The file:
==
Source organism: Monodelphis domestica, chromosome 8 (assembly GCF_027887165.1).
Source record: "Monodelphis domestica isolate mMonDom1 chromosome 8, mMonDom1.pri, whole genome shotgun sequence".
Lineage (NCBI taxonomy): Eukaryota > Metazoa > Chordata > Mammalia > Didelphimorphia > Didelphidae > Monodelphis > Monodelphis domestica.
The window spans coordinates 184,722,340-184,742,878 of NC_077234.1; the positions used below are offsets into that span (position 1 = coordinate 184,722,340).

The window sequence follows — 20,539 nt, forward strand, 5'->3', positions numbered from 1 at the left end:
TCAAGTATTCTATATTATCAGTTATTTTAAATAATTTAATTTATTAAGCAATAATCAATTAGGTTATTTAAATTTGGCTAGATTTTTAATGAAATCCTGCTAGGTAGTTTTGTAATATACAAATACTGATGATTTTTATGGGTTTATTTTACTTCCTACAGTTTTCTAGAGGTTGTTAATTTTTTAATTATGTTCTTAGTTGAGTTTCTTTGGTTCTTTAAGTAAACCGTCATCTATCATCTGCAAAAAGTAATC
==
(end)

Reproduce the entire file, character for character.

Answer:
Source organism: Monodelphis domestica, chromosome 8 (assembly GCF_027887165.1).
Source record: "Monodelphis domestica isolate mMonDom1 chromosome 8, mMonDom1.pri, whole genome shotgun sequence".
Lineage (NCBI taxonomy): Eukaryota > Metazoa > Chordata > Mammalia > Didelphimorphia > Didelphidae > Monodelphis > Monodelphis domestica.
The window spans coordinates 184,722,340-184,742,878 of NC_077234.1; the positions used below are offsets into that span (position 1 = coordinate 184,722,340).

The window sequence follows — 20,539 nt, forward strand, 5'->3', positions numbered from 1 at the left end:
TCAAGTATTCTATATTATCAGTTATTTTAAATAATTTAATTTATTAAGCAATAATCAATTAGGTTATTTAAATTTGGCTAGATTTTTAATGAAATCCTGCTAGGTAGTTTTGTAATATACAAATACTGATGATTTTTATGGGTTTATTTTACTTCCTACAGTTTTCTAGAGGTTGTTAATTTTTTAATTATGTTCTTAGTTGAGTTTCTTTGGTTCTTTAAGTAAACCGTCATCTATCATCTGCAAAAAGTAATC